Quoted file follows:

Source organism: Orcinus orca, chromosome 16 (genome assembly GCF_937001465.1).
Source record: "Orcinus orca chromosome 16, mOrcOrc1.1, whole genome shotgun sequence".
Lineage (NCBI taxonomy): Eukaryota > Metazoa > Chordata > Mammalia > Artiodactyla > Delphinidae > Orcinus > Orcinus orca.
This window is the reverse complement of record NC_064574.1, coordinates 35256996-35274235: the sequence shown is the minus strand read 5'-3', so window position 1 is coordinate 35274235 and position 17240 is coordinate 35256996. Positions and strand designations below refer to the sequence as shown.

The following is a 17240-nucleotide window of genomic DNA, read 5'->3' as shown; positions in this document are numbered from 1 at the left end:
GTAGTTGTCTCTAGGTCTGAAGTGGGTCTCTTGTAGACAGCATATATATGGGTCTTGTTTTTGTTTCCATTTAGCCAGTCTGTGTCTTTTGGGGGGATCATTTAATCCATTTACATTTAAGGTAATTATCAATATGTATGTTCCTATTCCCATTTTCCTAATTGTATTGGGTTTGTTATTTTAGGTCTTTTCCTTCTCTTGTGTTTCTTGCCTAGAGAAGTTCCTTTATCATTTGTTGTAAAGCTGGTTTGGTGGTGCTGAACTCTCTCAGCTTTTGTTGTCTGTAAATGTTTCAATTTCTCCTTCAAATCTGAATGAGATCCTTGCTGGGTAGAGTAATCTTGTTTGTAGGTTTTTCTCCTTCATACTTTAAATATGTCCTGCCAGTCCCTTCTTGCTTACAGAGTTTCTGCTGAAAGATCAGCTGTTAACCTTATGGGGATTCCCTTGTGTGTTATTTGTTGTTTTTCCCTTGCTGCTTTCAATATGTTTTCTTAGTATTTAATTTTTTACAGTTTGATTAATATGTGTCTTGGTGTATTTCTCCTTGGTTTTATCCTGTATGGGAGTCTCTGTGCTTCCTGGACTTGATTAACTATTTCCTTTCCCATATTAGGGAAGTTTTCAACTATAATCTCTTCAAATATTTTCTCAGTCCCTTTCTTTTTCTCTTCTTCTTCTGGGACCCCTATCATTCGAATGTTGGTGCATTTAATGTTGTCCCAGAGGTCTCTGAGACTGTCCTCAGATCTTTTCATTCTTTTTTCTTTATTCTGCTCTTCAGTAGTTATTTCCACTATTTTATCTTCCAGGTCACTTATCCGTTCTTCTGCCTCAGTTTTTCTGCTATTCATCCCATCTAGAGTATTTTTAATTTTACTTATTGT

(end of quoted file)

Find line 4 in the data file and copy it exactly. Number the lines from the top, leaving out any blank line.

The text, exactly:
This window is the reverse complement of record NC_064574.1, coordinates 35256996-35274235: the sequence shown is the minus strand read 5'-3', so window position 1 is coordinate 35274235 and position 17240 is coordinate 35256996. Positions and strand designations below refer to the sequence as shown.